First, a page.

Herriman’s epochal classic is a genuine Treasure of World Art and Literature. These strips shaped our industry, galvanised comics creators, inspired auteurs in fields as disparate as prose fiction, film, sculpture, dance, animation and jazz and musical theatre whilst always delivering delight and delectation to generations of devoted, wonder-starved fans.

If however, you are one of Them and not Us, or if you actually haven’t experienced the gleeful graphic assault on the sensorium, mental equilibrium and emotional lexicon carefully thrown together by Herriman from the dawn of the 20th century until the dog days of World War II, this glorious parade of cartoon masterpieces are your last chance to become a human before you die…

That was harsh, I know: not everybody gets it and some of them aren’t even stupid or soulless – they’re just unfortunate…

Still, There Is A Heppy Lend Furfur A-Waay if only you try to see…
© 2010 Fantagraphics Books. All rights reserved.

Groo: Friends and Foes volume 1


By Sergio Aragonés, Mark Evanier, Stan Sakai & Tom Luth (Dark Horse)
ISBN: 978-1-61655-814-7

Win’s Christmas Gift Recommendation: A welcome wave of nostalgic nonsense and comic craziness… 8/10

Groo is the smelliest, ugliest, stupidest, unluckiest mercenary in the world – but he’s also the best swordsman in creation and far too stupid to be harmed. He is always hungry and wanders because most places he pauses in burn down, wash away or crash into rubble soon after his arrival.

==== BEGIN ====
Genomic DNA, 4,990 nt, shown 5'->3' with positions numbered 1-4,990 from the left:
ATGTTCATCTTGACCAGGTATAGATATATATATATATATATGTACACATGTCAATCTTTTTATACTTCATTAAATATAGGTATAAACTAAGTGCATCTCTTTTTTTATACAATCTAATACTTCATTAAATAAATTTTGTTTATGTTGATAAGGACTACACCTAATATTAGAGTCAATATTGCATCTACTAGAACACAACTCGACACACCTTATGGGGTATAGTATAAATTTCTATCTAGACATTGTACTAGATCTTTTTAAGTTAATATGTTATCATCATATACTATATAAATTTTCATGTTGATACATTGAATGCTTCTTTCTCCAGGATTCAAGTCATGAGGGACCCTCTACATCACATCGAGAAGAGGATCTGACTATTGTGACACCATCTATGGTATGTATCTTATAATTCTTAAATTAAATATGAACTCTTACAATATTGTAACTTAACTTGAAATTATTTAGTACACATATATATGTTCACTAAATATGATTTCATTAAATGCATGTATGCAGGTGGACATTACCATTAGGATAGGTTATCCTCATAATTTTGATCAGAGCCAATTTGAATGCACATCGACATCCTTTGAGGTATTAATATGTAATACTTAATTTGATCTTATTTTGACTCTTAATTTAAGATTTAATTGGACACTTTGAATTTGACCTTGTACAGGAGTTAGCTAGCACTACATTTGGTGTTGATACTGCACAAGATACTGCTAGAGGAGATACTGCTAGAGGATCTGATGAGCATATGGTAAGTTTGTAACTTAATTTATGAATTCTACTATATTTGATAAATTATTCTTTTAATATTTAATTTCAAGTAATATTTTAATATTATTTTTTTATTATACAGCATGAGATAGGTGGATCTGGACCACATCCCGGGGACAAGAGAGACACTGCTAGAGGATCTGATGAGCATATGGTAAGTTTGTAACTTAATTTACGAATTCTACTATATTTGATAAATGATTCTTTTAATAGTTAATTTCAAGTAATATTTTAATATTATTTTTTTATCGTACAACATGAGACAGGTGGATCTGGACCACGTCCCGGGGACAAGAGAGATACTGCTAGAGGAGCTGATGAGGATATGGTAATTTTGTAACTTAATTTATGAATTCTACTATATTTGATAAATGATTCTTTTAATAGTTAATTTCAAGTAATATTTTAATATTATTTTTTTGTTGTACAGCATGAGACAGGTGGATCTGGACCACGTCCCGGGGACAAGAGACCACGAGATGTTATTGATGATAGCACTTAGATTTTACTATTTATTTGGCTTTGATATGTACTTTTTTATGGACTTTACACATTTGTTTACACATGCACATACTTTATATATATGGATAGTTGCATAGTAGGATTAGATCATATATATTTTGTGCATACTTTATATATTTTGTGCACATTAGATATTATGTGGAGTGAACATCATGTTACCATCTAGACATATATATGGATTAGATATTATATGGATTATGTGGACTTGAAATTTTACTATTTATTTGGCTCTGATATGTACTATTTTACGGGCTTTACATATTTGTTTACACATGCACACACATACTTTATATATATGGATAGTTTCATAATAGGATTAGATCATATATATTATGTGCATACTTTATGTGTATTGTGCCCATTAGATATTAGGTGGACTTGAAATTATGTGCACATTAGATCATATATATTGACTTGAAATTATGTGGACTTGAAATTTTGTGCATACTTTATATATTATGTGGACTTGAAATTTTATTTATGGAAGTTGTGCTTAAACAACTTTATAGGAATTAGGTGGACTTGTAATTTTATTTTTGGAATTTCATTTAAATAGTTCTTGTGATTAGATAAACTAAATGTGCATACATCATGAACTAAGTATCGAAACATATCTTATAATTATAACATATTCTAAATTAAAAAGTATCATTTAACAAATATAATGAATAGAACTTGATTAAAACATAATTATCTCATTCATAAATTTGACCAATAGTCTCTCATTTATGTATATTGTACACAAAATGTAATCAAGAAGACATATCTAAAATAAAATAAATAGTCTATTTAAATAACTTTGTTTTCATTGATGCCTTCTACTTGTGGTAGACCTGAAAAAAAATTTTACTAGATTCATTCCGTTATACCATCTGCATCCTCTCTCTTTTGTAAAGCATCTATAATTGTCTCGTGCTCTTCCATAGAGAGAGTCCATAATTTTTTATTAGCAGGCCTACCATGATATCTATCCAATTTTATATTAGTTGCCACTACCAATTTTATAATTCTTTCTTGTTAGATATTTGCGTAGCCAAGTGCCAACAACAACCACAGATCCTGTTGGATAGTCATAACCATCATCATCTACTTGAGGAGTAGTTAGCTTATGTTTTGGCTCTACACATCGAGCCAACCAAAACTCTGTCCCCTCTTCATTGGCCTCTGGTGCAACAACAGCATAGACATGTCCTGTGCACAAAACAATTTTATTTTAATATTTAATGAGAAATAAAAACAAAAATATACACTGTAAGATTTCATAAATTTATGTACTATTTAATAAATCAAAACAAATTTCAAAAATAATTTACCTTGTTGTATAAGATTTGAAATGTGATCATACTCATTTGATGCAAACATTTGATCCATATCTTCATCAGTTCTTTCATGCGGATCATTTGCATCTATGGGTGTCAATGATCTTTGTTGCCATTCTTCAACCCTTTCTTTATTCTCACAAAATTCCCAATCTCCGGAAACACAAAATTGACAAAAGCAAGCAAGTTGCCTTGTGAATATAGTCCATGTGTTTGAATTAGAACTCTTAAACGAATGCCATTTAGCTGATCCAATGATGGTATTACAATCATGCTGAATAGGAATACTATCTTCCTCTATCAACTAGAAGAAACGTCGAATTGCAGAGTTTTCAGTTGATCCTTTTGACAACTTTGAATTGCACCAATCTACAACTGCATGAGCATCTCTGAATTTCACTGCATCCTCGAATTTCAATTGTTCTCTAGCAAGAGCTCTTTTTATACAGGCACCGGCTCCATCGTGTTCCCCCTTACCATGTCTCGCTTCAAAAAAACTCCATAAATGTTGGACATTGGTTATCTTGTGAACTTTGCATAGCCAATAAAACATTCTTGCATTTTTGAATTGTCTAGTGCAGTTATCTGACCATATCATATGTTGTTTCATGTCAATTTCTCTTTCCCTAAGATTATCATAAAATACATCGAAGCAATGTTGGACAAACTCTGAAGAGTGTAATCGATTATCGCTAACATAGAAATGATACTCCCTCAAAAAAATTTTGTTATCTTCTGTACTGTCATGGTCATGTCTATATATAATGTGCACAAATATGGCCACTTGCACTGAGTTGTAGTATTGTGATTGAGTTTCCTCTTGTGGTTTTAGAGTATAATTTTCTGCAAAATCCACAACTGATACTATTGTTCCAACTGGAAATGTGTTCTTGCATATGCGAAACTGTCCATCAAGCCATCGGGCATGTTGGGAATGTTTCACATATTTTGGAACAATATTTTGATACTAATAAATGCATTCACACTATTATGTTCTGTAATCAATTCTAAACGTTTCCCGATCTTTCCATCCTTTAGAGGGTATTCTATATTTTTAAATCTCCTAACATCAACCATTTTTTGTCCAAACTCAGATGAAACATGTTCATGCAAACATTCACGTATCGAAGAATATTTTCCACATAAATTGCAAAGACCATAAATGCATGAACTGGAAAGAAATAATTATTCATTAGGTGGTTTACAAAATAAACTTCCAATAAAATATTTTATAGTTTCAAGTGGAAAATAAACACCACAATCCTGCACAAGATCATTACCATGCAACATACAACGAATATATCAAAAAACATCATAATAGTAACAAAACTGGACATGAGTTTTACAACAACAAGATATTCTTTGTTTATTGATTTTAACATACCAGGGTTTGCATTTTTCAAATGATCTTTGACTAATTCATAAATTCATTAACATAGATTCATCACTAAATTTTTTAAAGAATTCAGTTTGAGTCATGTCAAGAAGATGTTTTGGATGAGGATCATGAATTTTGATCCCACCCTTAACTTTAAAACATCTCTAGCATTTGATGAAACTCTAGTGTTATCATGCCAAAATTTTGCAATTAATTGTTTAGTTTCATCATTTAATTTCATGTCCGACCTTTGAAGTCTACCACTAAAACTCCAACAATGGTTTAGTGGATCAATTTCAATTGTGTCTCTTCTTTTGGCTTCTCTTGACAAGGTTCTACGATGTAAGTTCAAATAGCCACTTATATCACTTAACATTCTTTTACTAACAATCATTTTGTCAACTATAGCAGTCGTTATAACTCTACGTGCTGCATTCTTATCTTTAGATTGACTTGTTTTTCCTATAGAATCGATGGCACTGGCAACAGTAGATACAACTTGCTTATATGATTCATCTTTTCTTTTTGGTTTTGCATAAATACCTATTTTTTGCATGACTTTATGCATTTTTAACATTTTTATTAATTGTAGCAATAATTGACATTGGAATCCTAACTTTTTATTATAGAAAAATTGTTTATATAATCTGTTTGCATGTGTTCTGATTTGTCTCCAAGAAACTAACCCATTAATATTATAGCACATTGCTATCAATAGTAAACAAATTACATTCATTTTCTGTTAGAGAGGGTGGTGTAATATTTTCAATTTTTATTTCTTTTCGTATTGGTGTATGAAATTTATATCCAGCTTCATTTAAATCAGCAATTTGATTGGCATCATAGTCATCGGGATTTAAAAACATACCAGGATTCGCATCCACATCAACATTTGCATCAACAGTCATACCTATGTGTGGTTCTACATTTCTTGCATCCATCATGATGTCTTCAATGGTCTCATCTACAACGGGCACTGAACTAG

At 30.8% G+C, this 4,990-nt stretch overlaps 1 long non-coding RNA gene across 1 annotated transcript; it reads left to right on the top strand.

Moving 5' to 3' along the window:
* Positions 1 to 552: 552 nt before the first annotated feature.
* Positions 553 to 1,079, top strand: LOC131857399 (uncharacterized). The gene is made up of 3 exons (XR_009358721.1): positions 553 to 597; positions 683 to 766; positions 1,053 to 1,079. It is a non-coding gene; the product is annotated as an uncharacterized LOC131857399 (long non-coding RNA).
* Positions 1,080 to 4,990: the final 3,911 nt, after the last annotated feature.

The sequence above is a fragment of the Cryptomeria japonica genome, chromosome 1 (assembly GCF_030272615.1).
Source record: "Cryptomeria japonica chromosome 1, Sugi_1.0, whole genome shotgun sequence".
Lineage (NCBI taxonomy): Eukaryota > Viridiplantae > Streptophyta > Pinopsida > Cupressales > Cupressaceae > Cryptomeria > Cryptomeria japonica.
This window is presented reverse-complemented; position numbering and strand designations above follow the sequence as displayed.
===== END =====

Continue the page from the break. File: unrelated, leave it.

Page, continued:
He loves to fight and entire nations and navies reel at the mention of his name. Of course they do the same when they stand downwind of him too…

Produced in a unique traditional fashion by storyteller Sergio Aragonés, wordsmith Mark Evanier, colourist Tom Luth – with assistance from Michael Atiyeh – and letterer Stan Sakai (yeah, that Usagi Yojimbo guy), the Itinerant Imbecile’s adventures form one of the longest running comicbook humour series in America and there seems to be no chance of stopping his creators as long as we keep buying these incredible, hilarious sagas…

Both in comic narrative and the infinitely tougher field of gag-cartooning, Aragonés has produced vast volumes of incomparable work. His darkly skewed sensibilities and instinctive grasp of the cosmically absurd, wedded to his anarchically meticulous drawing style and frankly terrifying professional discipline, have made his pantomimic doodles vibrant proof of the maxims that laughter is universal and one picture is worth a thousand words.

In 1981, after years working for Mad Magazine whilst also producing gags for DC’s horror titles (plus the occasional full strip), he joined with Mark Evanier (who writes lots of stuff and Writes it Good), Sergio crafted a madcap 4-page parody of Sword-&-Sorcery yarns as a contribution to Eclipse Comics’ Creators Rights benefit comic Destroyer Duck.